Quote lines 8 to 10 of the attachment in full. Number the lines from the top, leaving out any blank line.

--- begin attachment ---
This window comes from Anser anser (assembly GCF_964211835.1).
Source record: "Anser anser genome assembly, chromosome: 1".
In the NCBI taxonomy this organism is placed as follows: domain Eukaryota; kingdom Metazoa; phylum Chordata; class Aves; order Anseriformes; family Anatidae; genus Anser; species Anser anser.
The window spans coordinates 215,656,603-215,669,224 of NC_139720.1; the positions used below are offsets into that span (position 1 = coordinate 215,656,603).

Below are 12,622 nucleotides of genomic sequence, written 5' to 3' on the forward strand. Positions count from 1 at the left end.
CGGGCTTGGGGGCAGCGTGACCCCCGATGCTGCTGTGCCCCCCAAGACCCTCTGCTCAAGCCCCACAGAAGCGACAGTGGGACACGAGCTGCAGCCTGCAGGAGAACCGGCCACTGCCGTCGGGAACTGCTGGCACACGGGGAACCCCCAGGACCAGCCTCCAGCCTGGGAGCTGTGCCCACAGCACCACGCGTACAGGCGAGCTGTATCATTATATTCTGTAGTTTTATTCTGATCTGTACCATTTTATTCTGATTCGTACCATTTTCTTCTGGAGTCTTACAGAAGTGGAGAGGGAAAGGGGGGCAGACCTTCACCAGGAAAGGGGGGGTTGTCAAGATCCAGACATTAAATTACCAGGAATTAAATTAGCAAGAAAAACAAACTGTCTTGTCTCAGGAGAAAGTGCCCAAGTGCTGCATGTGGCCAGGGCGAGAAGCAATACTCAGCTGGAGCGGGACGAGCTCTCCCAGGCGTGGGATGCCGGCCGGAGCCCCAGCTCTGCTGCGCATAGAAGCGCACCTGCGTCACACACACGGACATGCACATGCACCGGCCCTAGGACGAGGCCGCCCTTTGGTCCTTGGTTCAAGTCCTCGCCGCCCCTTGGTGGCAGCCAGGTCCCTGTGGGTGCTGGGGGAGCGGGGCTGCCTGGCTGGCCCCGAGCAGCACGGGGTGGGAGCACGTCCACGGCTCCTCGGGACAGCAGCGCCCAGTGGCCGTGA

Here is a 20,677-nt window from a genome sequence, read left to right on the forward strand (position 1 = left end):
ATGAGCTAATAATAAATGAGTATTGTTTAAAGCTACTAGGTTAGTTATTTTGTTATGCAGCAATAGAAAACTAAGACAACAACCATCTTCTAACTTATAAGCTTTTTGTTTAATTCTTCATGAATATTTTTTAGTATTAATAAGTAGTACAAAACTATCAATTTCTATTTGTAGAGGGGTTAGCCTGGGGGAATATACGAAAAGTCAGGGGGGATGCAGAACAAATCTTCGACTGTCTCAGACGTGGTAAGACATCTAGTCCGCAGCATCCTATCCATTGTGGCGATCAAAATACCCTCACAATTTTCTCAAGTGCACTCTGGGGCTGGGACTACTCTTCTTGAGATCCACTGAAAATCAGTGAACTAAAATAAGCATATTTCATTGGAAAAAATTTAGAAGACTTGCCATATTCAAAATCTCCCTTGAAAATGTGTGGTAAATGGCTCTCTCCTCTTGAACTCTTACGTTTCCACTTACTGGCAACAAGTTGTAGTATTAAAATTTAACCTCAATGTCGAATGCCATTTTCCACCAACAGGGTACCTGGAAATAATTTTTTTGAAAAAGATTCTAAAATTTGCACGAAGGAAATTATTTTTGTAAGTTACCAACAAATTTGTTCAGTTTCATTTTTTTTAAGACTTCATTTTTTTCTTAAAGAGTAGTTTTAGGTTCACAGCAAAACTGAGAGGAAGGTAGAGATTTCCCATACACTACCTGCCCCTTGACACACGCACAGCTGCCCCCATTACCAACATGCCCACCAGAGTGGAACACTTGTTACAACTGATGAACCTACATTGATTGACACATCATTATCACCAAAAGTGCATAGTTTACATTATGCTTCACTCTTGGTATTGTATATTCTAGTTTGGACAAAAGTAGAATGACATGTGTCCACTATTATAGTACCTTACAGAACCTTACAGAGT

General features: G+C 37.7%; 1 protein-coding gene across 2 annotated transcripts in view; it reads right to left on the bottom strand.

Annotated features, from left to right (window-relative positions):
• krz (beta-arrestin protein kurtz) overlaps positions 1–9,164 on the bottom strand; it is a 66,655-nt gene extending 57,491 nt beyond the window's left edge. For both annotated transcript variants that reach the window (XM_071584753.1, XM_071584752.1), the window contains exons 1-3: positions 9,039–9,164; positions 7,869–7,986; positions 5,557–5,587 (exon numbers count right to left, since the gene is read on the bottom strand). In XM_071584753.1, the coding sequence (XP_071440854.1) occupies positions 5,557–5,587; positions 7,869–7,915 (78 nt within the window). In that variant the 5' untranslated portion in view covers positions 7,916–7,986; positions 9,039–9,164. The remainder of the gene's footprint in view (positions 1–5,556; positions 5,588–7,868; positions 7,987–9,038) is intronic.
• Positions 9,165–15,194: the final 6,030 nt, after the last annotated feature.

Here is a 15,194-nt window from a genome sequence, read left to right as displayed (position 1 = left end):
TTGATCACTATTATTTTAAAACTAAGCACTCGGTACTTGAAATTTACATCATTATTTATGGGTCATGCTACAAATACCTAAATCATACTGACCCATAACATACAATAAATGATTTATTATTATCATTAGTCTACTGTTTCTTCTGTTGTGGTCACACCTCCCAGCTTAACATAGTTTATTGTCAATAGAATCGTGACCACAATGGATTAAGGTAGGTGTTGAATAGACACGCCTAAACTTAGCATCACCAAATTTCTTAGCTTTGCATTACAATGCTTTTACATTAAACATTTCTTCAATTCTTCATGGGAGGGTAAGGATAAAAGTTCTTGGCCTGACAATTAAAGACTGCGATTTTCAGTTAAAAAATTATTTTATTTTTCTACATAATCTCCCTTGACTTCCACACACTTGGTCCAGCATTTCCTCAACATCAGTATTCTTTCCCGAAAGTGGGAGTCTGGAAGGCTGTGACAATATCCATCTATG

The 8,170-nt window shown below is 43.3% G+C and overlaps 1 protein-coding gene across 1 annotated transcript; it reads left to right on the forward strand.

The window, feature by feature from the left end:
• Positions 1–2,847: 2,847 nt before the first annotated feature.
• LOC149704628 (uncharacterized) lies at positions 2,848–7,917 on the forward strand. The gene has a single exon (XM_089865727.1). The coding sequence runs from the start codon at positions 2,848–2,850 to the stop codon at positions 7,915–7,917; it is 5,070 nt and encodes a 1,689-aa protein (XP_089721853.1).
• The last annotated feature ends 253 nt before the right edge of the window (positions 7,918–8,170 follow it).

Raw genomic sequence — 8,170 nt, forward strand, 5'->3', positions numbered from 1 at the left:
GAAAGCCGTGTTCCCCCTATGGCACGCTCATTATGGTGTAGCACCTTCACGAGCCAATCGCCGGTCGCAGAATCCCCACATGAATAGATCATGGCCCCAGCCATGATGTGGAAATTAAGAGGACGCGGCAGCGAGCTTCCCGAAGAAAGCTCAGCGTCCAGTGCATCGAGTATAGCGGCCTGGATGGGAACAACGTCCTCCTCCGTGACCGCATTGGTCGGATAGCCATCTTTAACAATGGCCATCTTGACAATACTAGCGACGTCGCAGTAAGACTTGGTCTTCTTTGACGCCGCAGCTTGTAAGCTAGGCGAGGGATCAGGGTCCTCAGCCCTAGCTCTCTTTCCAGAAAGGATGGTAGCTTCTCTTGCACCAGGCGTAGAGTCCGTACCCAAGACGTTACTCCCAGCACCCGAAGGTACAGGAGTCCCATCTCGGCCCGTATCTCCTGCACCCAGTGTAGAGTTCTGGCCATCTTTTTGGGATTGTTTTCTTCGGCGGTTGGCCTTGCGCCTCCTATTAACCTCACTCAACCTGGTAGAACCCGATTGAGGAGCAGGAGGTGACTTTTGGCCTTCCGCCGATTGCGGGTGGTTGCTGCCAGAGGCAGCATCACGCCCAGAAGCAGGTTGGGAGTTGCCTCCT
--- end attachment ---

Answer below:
ATGAGCTAATAATAAATGAGTATTGTTTAAAGCTACTAGGTTAGTTATTTTGTTATGCAGCAATAGAAAACTAAGACAACAACCATCTTCTAACTTATAAGCTTTTTGTTTAATTCTTCATGAATATTTTTTAGTATTAATAAGTAGTACAAAACTATCAATTTCTATTTGTAGAGGGGTTAGCCTGGGGGAATATACGAAAAGTCAGGGGGGATGCAGAACAAATCTTCGACTGTCTCAGACGTGGTAAGACATCTAGTCCGCAGCATCCTATCCATTGTGGCGATCAAAATACCCTCACAATTTTCTCAAGTGCACTCTGGGGCTGGGACTACTCTTCTTGAGATCCACTGAAAATCAGTGAACTAAAATAAGCATATTTCATTGGAAAAAATTTAGAAGACTTGCCATATTCAAAATCTCCCTTGAAAATGTGTGGTAAATGGCTCTCTCCTCTTGAACTCTTACGTTTCCACTTACTGGCAACAAGTTGTAGTATTAAAATTTAACCTCAATGTCGAATGCCATTTTCCACCAACAGGGTACCTGGAAATAATTTTTTTGAAAAAGATTCTAAAATTTGCACGAAGGAAATTATTTTTGTAAGTTACCAACAAATTTGTTCAGTTTCATTTTTTTTAAGACTTCATTTTTTTCTTAAAGAGTAGTTTTAGGTTCACAGCAAAACTGAGAGGAAGGTAGAGATTTCCCATACACTACCTGCCCCTTGACACACGCACAGCTGCCCCCATTACCAACATGCCCACCAGAGTGGAACACTTGTTACAACTGATGAACCTACATTGATTGACACATCATTATCACCAAAAGTGCATAGTTTACATTATGCTTCACTCTTGGTATTGTATATTCTAGTTTGGACAAAAGTAGAATGACATGTGTCCACTATTATAGTACCTTACAGAACCTTACAGAGT

General features: G+C 37.7%; 1 protein-coding gene across 2 annotated transcripts in view; it reads right to left on the bottom strand.

Annotated features, from left to right (window-relative positions):